A terrible tragedy... but...
... if only they could've *permanently* knocked out Facebook...
A small plane crashed into a residential neighborhood in Silicon Valley on Wednesday, killing the pilot and two passengers — all employees of Tesla Motors — and triggering a widespread electricity outage that cut power to thousands of homes as well as companies like Hewlett-Packard and Facebook. Amidst a shroud of early- …
I learned to fly out of Palo Alto Airport. My gut feeling is a bird strike took out the left engine, combined with a plane that had a heavier takeoff weight than the pilot was used to ... three people, luggage/other gear, and enough fuel to get to Los Angeles adds up in a hurry.
Would explain both the hard-left turn when he should have been turning right to gain altitude over SF Bay, and the fact that he couldn't clear an 80 foot tower that far away from the runway. Even an experienced pilot (which he was, by all accounts) would have difficulty reacting to that situation fast enough to get himself out of trouble in clear skies, never mind heavy fog.
We may never know for sure ... Rest in peace, guys.
I was wondering how many of those 28,000 homes had electric vehicles and couldn't get to work the next day.
I guess that's what happens when you spend half of your job thinking about contingency planning.
Pass my coat while you're there, would you? It's the one with the copy of "I don't care if climate change is real or not, fossil fuels are still a finite resource" in the pocket. Ta.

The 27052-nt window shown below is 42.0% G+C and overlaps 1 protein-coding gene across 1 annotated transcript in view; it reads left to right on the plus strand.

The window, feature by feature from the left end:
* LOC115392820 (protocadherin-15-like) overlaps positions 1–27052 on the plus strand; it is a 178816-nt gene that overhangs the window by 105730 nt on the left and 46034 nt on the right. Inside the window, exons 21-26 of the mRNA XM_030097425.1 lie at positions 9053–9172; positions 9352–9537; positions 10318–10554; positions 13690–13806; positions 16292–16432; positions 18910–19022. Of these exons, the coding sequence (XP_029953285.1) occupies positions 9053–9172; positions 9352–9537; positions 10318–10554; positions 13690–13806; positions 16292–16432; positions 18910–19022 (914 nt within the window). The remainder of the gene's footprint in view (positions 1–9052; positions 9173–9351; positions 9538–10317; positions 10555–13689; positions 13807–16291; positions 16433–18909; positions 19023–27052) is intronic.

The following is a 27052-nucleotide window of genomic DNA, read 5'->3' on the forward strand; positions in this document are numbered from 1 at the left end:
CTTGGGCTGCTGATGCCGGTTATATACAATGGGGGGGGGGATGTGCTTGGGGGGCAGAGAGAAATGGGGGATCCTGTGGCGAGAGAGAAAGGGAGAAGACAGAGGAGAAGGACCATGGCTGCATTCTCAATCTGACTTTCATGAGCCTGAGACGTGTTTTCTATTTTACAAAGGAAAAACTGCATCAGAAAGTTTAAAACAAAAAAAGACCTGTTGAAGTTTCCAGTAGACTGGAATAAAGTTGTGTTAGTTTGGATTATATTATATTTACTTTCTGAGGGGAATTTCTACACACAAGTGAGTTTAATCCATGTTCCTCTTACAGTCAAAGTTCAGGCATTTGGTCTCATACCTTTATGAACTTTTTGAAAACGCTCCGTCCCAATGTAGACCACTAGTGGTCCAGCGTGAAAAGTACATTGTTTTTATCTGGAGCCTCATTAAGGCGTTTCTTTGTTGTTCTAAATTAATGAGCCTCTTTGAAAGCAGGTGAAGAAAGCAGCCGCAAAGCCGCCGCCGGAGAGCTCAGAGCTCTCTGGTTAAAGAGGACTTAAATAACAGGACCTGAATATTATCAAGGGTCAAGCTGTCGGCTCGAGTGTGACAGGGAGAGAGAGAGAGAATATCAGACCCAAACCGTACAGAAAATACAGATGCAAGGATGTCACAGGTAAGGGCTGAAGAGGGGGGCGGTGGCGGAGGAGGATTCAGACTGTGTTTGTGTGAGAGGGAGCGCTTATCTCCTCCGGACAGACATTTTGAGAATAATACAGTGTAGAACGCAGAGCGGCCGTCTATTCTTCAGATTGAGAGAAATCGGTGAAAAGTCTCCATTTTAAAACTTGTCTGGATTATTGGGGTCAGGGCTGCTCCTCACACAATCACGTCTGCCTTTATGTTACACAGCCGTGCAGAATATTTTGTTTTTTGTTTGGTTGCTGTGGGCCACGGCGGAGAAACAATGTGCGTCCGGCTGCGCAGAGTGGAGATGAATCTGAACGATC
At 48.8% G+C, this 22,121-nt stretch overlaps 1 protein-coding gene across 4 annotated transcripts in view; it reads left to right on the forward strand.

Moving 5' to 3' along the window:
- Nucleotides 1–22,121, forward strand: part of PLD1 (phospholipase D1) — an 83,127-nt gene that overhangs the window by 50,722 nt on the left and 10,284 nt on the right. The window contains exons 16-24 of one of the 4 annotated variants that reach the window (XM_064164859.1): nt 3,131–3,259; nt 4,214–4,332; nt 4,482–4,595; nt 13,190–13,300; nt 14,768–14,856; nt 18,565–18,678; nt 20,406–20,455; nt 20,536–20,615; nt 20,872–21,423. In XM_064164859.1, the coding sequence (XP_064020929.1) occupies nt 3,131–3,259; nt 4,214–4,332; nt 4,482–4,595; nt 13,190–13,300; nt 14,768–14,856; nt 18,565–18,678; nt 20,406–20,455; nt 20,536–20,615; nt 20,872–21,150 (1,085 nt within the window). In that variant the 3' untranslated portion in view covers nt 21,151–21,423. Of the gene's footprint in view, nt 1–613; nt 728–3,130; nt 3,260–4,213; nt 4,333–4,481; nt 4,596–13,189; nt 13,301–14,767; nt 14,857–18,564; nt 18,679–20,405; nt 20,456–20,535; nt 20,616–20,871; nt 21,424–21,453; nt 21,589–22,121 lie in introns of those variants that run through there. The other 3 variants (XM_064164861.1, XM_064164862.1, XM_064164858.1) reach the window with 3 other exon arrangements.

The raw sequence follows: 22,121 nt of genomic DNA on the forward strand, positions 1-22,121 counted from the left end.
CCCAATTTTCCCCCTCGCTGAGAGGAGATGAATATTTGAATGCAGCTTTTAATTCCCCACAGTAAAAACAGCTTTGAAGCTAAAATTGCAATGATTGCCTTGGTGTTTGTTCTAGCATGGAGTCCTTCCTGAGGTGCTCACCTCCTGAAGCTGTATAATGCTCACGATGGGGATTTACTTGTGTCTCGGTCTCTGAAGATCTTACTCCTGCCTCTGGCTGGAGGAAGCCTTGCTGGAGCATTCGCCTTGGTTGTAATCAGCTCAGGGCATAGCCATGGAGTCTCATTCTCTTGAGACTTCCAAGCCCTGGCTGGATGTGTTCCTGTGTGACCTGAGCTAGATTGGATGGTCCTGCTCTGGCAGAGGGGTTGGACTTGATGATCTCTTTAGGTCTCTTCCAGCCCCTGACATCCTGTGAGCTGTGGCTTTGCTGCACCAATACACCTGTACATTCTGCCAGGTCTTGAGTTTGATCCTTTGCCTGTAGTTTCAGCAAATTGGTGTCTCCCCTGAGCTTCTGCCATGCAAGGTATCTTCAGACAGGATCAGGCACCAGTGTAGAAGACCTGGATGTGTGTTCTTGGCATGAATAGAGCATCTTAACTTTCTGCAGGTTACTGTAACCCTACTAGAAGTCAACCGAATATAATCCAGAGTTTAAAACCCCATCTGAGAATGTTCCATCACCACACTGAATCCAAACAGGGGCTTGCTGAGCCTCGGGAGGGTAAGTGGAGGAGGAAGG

Taking off in the fog is a bad idea. I guarantee that the pilot knew that in his gut before he started down the runway. Every month the AOPA magazine prints at least one true story where a pilot knows they shouldn't take off, but they do anyway, and things go horribly wrong. It is sad to lose the pilot and passengers, but fortunate that the day care center that the plane fell onto was not full of kids.
"Taking off in the fog is a bad idea."
Nah. I take off in the fog fairly regularly, it's not all that bad. Point the nose in the right direction, take off, and climb ... Fog is usually only a couple hundred feet deep, you're through it in seconds.
Now LANDING in fog ... that I have never really enjoyed. Worst-case is landing in fog with a good crosswind (that would be you I'm talkin' about, (K)HAF) ... but pay attention to your instruments, and the approach plate for the airport you're flying into, and you'll be fine.
"I guarantee that the pilot knew that in his gut before he started down the runway."
I seriously doubt it.
I don't know if I could ever afford one of their cars or would buy one, but they've been good for the green wheels industry - you CAN be electric and sexy - and my impression is that they are a small operation with not many replaceable personnel. Particularly those using the company plane.
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